History of UNIX / Linux and other variants
Bell Labs found they needed an operating system for their computer center which at the time was running various batch jobs. The BESYS operating system was created at Bell Labs to deal with these needs.
Bell Labs was adopting third generation computer equipment and decided to join forces with General Electric and MIT to create Multics (Multiplexed Information and Computing Service).
By April 1969, AT&T made a decision to withdraw Multics and go with GECOS. When Multics was withdrawn Ken Thompson and Dennis Ritchie needed to rewrite an operating system in order to play space travel on another smaller machine (a DEC PDP-7 [Programmed Data Processor 4K memory for user programs). The result was a system which a punning colleague called UNICS (UNiplexed Information and Computing Service)–an ‘emasculated Multics’.
Summer 1969 UNIX was developed.
Linus Torvalds is born.
First edition of UNIX released 11/03/1971. The first edition of the “UNIX PROGRAMMER’S MANUAL [by] K. Thompson [and] D. M. Ritchie” is also dated “November 3, 1971″. It includes over 60 commands like: b (compile B program); boot (reboot system); cat (concatenate files); chdir (change working directory); chmod (change access mode); chown (change owner); cp (copy file); ls (list directory contents); mv (move or rename file); roff (run off text); wc (get word count); who (who is one the system). The main thing missing was pipes.
Second edition of UNIX released 12/06/1972
Ritchie rewrote B and called the new language C.
UNIX had been installed on 16 sites (all within AT&T/Western Electric); it was publically unveiled at a conference in October.
Third edition of UNIX released February 1973
Forth edition of UNIX released November 1973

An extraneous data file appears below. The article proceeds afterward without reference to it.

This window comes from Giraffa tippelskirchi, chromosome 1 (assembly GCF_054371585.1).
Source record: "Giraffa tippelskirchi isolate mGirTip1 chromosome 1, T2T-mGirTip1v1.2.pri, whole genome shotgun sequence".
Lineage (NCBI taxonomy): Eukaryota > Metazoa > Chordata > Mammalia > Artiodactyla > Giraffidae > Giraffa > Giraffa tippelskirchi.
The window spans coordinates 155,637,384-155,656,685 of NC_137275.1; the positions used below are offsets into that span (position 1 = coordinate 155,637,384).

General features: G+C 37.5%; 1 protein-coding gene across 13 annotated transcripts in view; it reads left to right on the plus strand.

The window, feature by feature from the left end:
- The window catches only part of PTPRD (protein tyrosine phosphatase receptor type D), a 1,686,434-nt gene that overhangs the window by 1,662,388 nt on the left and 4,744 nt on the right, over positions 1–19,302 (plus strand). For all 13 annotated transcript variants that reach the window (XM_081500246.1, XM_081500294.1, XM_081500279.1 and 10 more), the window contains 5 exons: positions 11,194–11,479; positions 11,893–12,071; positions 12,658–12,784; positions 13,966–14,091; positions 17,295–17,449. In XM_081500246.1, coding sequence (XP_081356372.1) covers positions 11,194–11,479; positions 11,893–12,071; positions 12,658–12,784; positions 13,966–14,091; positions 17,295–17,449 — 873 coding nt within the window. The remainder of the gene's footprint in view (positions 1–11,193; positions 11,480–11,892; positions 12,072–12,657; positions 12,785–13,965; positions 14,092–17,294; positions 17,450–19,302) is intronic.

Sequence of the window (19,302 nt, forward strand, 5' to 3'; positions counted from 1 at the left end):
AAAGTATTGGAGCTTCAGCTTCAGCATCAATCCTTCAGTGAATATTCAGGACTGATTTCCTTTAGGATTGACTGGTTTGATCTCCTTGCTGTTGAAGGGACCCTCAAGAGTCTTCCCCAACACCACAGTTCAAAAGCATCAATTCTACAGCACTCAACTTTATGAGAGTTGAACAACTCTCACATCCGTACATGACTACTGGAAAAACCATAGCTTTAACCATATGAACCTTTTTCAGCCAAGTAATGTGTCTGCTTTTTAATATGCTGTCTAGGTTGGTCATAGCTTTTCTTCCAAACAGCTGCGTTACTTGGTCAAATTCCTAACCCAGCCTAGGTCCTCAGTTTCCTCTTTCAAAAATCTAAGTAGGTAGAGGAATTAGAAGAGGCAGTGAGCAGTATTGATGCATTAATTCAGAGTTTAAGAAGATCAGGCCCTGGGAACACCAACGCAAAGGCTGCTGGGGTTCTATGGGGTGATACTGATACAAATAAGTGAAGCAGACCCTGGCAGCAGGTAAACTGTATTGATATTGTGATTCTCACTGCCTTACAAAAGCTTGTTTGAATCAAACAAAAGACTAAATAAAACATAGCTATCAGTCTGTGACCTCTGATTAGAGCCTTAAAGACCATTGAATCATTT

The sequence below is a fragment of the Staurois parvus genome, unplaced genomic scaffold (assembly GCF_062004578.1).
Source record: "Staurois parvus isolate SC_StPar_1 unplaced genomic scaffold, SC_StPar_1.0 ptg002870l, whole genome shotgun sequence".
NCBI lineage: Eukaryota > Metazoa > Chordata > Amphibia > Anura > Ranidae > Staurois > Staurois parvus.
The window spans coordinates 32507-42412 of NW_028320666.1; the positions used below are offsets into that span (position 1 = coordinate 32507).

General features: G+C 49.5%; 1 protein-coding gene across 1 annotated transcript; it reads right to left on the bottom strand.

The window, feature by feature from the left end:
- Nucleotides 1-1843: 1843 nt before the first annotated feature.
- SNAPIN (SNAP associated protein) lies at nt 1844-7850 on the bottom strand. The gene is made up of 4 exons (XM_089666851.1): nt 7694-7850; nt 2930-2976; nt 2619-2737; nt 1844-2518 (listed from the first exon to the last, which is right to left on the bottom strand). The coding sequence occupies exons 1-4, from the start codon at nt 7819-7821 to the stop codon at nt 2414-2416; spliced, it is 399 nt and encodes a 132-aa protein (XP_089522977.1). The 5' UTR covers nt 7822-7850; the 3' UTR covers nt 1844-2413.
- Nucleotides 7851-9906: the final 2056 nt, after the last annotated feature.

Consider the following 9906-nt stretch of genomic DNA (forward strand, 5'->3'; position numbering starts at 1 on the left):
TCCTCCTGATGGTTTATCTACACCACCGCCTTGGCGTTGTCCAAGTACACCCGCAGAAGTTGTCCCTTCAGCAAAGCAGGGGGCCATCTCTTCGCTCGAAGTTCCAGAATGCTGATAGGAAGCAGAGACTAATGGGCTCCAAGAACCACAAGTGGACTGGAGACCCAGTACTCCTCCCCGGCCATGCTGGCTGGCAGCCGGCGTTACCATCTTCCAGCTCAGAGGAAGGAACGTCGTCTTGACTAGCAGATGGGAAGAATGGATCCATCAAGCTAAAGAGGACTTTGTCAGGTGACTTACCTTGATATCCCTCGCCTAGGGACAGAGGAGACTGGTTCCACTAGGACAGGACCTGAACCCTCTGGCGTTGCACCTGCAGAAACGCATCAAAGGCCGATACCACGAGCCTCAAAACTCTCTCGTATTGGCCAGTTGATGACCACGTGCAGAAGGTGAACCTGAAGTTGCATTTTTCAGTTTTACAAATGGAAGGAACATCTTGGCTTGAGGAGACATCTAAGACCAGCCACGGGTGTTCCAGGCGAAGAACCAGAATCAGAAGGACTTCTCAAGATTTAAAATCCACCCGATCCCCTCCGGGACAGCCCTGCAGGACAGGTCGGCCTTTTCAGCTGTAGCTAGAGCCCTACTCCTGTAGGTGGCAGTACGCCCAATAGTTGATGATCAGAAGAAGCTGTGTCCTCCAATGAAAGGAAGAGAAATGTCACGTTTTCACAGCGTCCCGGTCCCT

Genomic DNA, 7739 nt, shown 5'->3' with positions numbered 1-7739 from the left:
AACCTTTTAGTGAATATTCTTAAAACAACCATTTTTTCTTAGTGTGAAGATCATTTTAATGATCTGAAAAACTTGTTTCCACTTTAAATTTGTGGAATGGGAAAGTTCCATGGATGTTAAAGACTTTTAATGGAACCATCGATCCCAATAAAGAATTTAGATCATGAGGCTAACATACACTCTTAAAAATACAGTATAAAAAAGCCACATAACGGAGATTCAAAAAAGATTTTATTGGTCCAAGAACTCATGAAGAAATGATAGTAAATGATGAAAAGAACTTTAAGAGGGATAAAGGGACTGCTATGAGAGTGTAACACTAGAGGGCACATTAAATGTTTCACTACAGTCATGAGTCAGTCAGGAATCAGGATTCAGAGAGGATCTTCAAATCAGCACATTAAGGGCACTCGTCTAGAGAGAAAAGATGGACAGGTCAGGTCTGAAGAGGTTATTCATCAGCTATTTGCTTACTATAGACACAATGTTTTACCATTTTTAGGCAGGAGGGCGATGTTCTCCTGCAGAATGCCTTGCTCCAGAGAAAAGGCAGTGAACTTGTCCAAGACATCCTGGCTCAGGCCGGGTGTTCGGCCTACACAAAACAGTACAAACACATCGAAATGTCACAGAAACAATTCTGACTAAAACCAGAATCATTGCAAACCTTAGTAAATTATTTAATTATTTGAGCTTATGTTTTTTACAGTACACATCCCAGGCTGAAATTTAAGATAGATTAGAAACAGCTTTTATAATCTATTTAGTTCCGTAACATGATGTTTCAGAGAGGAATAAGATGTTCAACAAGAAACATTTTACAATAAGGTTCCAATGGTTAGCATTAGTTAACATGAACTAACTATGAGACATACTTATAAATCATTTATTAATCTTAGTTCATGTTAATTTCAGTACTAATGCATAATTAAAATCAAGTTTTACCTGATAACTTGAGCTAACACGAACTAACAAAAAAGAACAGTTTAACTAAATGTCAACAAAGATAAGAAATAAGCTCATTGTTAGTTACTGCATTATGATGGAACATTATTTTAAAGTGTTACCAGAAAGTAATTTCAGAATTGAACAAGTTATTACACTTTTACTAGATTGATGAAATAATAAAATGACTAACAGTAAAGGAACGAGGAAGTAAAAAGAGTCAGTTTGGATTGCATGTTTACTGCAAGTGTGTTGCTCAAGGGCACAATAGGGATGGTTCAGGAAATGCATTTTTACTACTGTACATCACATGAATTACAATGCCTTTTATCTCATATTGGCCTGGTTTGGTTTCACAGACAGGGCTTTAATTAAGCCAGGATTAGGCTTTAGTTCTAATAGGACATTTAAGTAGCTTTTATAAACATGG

Fifth edition of UNIX released June 1974
Thompson went to UC Berkeley to teach for a year, Bill Joy arrived as a new graduate student. Frustrated with ed, Joy developed a more featured editor em.
Sixth edition of UNIX released May 1975
Bourne shell is introduced begins being added onto.
1BSD released late 1977
2BSD released mid 1978
Seventh edition of UNIX released January 1979
3BSD released late 1979
SCO founded by Doug and Larry Michels as UNIX porting and consulting company.
4.0BSD released October 1980
SGI introduces IRIX.
SCO delivers its first packaged UNIX system called SCO XENIX System V for Intel 8086 and 8088 processor-based PCs.
Ultrix 1.0 was released.
Eighth edition of UNIX released February 1985
The GNU manifesto is published in the March 1985 issue of Dr. Dobb’s Journal. The GNU project starts a year and a half later.
HP-UX 1.0 released.
Ninth edition of UNIX released September 1986
Sun and AT&T lay the groundwork for business computing in the next decade with an alliance to develop UNIX System V Release 4.
HP-UX 2.0 released.
HP-UX 3.0 released.
SCO ships SCO UNIX System V/386, the first volume commercial product licensed by AT&T to use the UNIX System trademark.
HP-UX 7.0 released.
Tenth edition of UNIX released October 1989
AIX short for Advanced Interactive eXecutive was first entered into the market by IBM February 1990.
Sun unveils Solaris 2 operating environment, specially tuned for symetric multiprocessing.
Linux is introduced by Linus Torvalds, a student in Finland. Who post to the comp.os.minix newsgroup with the words: Hello everybody out there using minix –
I’m doing a (free) operating system (just a hobby, won’t be big and professional like gnu) for 386(486) AT clones.
HP-UX 8.0 released.
BSD/386 ALPHA First code released to people outside BSDI 12/xx/1991
HP-UX 9.0 released.
NetBSD 0.8 released 04/20/1993
FreeBSD 1.0 released December of 1993
Red Hat Linux is introduced.
Caldera, Inc was founded in 1994 by Ransom Love and Bryan Sparks.
NetBSD 1.0 released 10/26/1994
FreeBSD 2.0 released 01/xx/1995
SCO acquires UNIX Systems source technology business from Novell Corporation (which had acquired it from AT&T’s UNIX System Laboratories). SCO also acquires UnixWare 2 operating system from Novell.
HP-UX 10.0 released.
4.4 BSD Lite Release 2 the true final distribution from the CSRG 06/xx/1995
KDE is started to be developed by Matthias Ettrich
HP-UX 11.0 released.
Caldera ships OpenLinux Standard 1.1 May 5, 1997, the second offering in Caldera’s OpenLinux product line
IRIX 6.5 the fifth generation of SGI UNIX is released July 6, 1998.
SCO delivers UnixWare 7 operating system.
Sun Solaris 7 operating system released.
FreeBSD 3.0 released 10/16/1998
FreeBSD 4.0 released 03/13/2000
Caldera Systems Inc. announces that Caldera Systems has entered into agreement to acquire the SCO Server Software Division and the Professional Services Division.
Microsoft files a trademark suit against Lindows.com in December.
Lindows changes it’s name to Linspire April 14, 2004.